Thursday, April 30, 2009

Eating so much meat is killing America [1.5 million deaths blamed]

The increase in mortality risk tied to the higher levels of meat consumption was described as “modest,” ranging from about 20 percent to nearly 40 percent. But the number of excess deaths that could be attributed to high meat consumption is quite large given the size of the American population.

Extrapolated to all Americans in the age group studied, the new findings suggest that over the course of a decade, the deaths of one million men and perhaps half a million women could be prevented just by eating less red and processed meats, according to estimates prepared by Dr. Barry Popkin, who wrote an editorial accompanying the report.

SHOOT: There you have it in black and white.
clipped from

There was a time when red meat was a luxury for ordinary Americans, or was at least something special: cooking a roast for Sunday dinner, ordering a steak at a restaurant. Not anymore. Meat consumption has more than doubled in the United States in the last 50 years.

Now a new study of more than 500,000 Americans has provided the best evidence yet that our affinity for red meat has exacted a hefty price on our health and limited our longevity.

The study found that, other things being equal, the men and women who consumed the most red and processed meat were likely to die sooner, especially from one of our two leading killers, heart disease and cancer, than people who consumed much smaller amounts of these foods.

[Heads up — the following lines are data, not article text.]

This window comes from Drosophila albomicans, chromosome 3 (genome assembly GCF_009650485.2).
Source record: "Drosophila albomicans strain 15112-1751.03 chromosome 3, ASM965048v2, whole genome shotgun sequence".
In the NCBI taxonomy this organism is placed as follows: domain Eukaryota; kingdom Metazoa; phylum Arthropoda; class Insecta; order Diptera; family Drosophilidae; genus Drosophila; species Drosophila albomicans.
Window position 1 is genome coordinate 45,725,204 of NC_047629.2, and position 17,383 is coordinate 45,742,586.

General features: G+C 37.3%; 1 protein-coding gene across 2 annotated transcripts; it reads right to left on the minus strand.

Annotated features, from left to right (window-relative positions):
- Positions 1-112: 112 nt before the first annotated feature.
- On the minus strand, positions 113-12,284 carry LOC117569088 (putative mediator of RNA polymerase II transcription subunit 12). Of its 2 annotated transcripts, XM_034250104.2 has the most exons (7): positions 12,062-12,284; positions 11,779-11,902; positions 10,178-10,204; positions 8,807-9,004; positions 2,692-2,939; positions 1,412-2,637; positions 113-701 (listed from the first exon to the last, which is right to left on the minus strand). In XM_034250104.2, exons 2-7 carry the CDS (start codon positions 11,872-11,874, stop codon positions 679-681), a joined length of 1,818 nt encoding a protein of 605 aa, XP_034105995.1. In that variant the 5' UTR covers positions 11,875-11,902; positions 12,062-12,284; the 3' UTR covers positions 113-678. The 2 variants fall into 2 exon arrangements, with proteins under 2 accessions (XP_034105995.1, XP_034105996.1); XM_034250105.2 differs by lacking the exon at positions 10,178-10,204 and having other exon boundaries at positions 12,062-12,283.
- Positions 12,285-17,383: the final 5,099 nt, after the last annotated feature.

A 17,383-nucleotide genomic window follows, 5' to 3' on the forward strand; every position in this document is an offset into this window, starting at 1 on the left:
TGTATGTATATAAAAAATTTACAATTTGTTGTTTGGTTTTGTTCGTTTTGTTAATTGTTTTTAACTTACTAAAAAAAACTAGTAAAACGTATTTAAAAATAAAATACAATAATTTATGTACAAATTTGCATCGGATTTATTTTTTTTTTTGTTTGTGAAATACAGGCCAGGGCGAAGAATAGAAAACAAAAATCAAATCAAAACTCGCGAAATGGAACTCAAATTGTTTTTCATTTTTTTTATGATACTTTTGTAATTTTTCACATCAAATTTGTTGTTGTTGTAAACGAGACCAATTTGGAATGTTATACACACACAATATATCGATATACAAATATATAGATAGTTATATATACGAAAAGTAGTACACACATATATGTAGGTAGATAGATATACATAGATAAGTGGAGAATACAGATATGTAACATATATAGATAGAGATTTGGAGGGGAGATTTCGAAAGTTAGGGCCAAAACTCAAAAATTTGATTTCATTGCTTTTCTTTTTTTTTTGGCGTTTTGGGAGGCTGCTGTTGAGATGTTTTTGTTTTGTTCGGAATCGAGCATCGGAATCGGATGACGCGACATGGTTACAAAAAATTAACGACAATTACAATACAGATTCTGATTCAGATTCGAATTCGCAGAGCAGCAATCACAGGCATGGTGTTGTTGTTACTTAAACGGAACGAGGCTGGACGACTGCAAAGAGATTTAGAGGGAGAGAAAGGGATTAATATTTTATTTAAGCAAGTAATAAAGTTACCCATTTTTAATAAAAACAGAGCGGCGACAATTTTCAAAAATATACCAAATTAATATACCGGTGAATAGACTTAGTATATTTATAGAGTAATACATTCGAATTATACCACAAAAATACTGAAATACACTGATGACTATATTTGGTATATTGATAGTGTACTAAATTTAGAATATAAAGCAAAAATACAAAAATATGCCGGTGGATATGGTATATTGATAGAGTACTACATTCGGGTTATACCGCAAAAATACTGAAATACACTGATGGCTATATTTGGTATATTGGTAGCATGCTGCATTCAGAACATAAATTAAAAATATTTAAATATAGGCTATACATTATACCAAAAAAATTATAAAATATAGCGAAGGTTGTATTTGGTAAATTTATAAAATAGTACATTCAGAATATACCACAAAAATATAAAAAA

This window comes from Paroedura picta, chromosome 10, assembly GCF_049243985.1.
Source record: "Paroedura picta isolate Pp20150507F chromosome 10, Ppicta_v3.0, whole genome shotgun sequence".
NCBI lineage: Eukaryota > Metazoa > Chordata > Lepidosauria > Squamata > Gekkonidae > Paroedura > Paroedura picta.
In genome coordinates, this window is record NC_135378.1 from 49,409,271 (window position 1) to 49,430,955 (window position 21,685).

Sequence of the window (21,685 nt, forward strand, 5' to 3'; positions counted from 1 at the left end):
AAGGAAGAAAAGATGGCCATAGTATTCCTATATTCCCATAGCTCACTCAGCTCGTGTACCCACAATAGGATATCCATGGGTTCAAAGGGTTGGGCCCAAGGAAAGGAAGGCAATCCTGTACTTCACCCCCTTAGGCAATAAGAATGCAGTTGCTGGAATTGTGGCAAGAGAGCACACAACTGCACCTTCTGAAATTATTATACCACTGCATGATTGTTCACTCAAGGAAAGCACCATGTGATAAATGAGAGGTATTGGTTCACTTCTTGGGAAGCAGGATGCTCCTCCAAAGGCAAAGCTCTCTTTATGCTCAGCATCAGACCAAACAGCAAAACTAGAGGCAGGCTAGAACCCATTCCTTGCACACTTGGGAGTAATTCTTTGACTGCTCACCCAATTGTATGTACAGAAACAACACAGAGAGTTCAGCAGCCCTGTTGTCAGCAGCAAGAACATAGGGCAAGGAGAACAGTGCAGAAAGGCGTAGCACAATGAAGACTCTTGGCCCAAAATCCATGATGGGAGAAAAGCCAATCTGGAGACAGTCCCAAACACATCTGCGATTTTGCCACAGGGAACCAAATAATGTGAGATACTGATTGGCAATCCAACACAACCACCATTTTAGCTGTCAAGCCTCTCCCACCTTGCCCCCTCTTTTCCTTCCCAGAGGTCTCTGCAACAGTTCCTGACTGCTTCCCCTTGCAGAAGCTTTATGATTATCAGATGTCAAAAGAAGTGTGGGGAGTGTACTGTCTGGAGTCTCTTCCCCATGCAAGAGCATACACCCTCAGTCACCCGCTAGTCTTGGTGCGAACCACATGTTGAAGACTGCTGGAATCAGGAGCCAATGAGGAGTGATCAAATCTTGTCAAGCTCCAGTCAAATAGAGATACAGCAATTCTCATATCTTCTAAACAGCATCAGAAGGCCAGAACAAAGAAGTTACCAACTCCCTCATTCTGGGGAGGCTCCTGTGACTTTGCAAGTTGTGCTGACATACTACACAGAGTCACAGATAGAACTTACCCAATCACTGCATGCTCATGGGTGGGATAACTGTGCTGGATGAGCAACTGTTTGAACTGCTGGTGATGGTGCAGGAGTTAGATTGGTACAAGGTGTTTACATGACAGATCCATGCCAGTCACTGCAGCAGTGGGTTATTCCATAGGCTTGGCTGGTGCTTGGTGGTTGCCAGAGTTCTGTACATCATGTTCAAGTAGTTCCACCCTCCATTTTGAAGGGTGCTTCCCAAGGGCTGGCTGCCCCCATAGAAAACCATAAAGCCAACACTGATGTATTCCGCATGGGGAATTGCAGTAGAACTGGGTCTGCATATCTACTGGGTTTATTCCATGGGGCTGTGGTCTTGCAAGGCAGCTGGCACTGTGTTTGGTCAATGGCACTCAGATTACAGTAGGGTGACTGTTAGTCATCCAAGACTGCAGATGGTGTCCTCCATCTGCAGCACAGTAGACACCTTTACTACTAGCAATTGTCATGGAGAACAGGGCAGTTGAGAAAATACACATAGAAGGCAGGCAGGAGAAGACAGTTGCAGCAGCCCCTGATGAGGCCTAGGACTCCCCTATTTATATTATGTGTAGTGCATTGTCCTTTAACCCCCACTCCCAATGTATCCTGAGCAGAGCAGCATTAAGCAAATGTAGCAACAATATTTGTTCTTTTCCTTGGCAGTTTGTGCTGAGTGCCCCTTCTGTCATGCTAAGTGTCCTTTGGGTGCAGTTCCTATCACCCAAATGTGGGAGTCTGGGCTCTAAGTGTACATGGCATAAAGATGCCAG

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Tami said...

I've been seeing more & more articles like the one from the NY Times lately. The mounting evidence is becoming harder to ignore; our current rate of meat consumption is just unhealthy.

Cutting back on meat is one of the simplest things Americans can do to improve their health. Did you know that meat consumption has been linked to heart disease, stroke, diabetes and certain types of cancer? These illnesses are four of the largest killers in the United States and they're all preventable.

You don't have to become a full vegetarian to help your well-being; even a small change in what you eat makes a huge impact. I work on a non-profit health campaign called Meatless Monday, which encourages Americans to forgo meat once a week to improve their health. Skipping meat one day a week reduces your saturated fat intake by 15%, which is an easy way to decrease your risk of illness.

Nick said...

Awesome input Tami - thanks. I agree, justcurbing our intake can do a lot, and so much meat is obviously not good for us hence the heart disease, caner rate etc.